Afterpay Now Available. T&Cs apply*.


13924 views 1 min to read

Gastritis is the term used to describe inflammation of the stomach lining.


In many cases gastritis is asymptomatic . When symptoms occur they may include:

  • Upper abdominal pain, which may be described as burning or aching, and may be aggravated by food 
  • Indigestion  
  • Bloating and abdominal fullness after eating 
  • Nausea and vomiting   
  • Loss of appetite   
  • Bleeding of the stomach may cause blackened stools; blood may also be visible in vomit 
  • Weight loss   
  • In some cases, gastritis progresses into peptic ulcer disease, and less frequently, stomach cancer


Causes of gastritis include a range of factors that may irritate or inflame the stomach lining, including:

  • Infection with Helicobacter pylori, the same bacterium that causes stomach ulcers
  • The use of certain medications, including aspirin, ibuprofen and other non-steroidal anti-inflammatory drugs (NSAIDs)   
  • Alcohol abuse
  • Surgery, injury or trauma
  • Radiation therapy
  • Stress (which may trigger gastritis in some people by increasing the production of gastric secretions) 
  • Extended episodes of vomiting 
  • Reflux of bile from the intestines into the stomach   
  • Some immune disorders and allergies

Natural therapies

  • Herbs that are traditionally used to relieve digestive upsets and aid the management of gastric symptoms such as indigestion and pain include marshmallow, fennel, ginger and peppermint. 
  • Preliminary research suggests that in patients with indigestion (dyspepsia) who are infected with H. pylori but don’t have stomach ulcers, taking the probiotic Lactobacillus reuteri may help relieve symptoms of bloating, flatulence and disordered bowel motions. Additional and larger studies will be required to confirm these effects.

Diet and lifestyle

  • Understanding the cause of gastritis is vital to its effective management. If you are experiencing any of the symptoms mentioned above, consult your healthcare professional, who can arrange for the appropriate diagnostic investigations to be performed.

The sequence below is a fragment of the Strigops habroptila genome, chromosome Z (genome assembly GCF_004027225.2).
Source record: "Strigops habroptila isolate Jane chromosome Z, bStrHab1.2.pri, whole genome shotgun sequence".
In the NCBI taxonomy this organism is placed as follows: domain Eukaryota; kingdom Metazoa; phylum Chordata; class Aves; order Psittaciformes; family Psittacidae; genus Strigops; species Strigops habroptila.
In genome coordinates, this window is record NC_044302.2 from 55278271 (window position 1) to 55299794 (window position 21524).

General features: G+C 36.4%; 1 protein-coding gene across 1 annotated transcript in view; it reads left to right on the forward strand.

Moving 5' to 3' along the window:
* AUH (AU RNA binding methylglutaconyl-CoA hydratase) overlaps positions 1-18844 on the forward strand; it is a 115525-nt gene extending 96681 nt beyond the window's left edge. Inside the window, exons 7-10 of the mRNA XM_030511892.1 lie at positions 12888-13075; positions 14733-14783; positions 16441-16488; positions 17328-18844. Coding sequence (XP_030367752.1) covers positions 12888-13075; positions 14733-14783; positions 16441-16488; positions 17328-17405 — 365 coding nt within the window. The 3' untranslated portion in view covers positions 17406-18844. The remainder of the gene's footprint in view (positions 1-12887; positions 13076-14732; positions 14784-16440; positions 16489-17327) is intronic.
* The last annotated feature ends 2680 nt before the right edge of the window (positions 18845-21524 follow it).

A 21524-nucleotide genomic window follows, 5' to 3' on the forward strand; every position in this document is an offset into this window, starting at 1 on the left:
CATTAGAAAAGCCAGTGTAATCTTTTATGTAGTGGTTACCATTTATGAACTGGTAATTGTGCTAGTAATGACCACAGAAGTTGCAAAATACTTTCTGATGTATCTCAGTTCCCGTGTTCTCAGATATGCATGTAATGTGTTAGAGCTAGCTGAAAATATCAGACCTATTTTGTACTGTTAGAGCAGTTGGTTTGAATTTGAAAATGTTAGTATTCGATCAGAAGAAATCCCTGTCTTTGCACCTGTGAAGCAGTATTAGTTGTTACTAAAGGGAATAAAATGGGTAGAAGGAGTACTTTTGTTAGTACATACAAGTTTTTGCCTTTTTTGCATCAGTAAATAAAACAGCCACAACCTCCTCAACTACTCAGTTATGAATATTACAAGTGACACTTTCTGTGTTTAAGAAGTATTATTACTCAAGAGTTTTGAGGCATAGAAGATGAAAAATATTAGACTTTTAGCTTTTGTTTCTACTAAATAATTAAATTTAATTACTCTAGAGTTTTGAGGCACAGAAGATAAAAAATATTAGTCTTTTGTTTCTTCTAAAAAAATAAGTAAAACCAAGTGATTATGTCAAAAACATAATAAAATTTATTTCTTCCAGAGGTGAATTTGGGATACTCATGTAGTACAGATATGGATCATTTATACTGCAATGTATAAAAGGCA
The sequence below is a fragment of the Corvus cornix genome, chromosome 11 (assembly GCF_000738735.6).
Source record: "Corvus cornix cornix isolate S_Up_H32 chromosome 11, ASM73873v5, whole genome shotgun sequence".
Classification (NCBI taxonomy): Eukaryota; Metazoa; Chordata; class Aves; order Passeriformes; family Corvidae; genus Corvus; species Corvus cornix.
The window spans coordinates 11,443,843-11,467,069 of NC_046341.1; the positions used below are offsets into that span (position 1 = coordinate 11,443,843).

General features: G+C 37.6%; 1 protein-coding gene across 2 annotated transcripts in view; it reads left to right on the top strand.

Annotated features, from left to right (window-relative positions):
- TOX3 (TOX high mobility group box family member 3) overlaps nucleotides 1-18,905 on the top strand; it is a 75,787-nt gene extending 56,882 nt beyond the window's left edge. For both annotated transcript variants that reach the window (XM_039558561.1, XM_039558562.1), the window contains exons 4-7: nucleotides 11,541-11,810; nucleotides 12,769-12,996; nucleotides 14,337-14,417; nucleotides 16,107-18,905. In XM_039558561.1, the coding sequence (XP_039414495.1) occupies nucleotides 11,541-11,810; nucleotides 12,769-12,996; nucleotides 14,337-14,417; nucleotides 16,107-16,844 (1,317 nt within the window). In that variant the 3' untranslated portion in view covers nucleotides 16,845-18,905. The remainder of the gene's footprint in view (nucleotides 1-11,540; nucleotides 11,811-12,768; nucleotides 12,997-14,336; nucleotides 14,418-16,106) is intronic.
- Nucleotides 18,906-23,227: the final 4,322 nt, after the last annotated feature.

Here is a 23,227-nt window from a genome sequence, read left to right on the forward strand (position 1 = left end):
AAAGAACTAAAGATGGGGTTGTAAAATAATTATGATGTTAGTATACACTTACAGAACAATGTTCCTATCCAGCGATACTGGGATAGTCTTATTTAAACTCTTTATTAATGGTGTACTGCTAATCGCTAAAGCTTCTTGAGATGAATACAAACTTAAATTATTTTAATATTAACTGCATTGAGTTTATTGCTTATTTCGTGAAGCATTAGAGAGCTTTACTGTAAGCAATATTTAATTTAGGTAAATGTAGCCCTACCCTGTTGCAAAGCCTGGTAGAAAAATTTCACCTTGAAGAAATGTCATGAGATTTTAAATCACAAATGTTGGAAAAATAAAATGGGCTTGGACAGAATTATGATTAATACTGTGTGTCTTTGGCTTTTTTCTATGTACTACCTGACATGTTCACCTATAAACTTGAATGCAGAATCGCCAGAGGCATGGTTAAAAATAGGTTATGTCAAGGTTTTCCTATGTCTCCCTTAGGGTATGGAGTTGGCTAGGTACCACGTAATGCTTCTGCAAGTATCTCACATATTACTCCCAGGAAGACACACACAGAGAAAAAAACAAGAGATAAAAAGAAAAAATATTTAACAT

• If you have gastritis, the treatment plan will focus on decreasing your exposure to irritants, neutralising or decreasing gastric acidity and eradicating any H. pylori infection. Follow the recommendations of your healthcare professional and make sure you complete the full course of any prescribed medicines.  
  • Slippery elm powder has traditionally been used to soothe irritated or inflamed mucous membranes of the digestive tract, and may help to relieve pain and promote healing. However, it may interfere with the absorption of other medicines; separate doses by two hours. 
  • Avoid alcohol and caffeine, which may irritate the stomach lining and trigger or aggravate your symptoms.
  • Stop smoking and avoid smoky environments. Smoking increases stomach acid and raises the likelihood that gastritis and ulcers will occur. It also prolongs healing time, and may thus increase the risk of complications, such as stomach cancer.

Important notes

  • The presence of blood in the vomit suggests that the stomach lining is bleeding. Seek urgent medical attention.
  • If you suspect that your prescribed medicines are causing or contributing to your gastritis, consult your doctor.

Get free personalised advice from our team of qualified naturopaths here

Tell us what you think login or sign up to share your thoughts.

I have nodular gastritis. Can you tell me a bit about this and what treatment I should pursue?
Anonymous 15 Aug 2014
Hi Charmaine
I have a bad case of gastritis which may have been triggered by stress. I have had a colonscopy and gastroscopy recently and everything seems OK, except for the gastritis. Can you recommend anything that would relieve this and also can you advise me what I should not eat while I have this.
Kind regards.
Anonymous 31 Dec 2013
Hi Alan,
Thank you for your post.
I’m sorry to hear about the symptoms you are experiencing – they sound like they would be making you very uncomfortable.
I think it would be best for you to see your GP (if you haven’t already) to have the cause of your symptoms investigated.
If you would like any further advice please contact the Blackmores Naturopathic Advisory Service on 1800-803-760, or email at
Kind regards,
Charmaine (Blackmores Naturopath)
Charmaine 14 Jun 2013
Hello I have digestive problems, symptoms are gnawing discomfort
under ribs r.h. side, lots of gas belching and loose stools.
Is there a Blackmore product to help me get back to normal.
I will be grate full fore any suggestions.
Anonymous 14 Jun 2013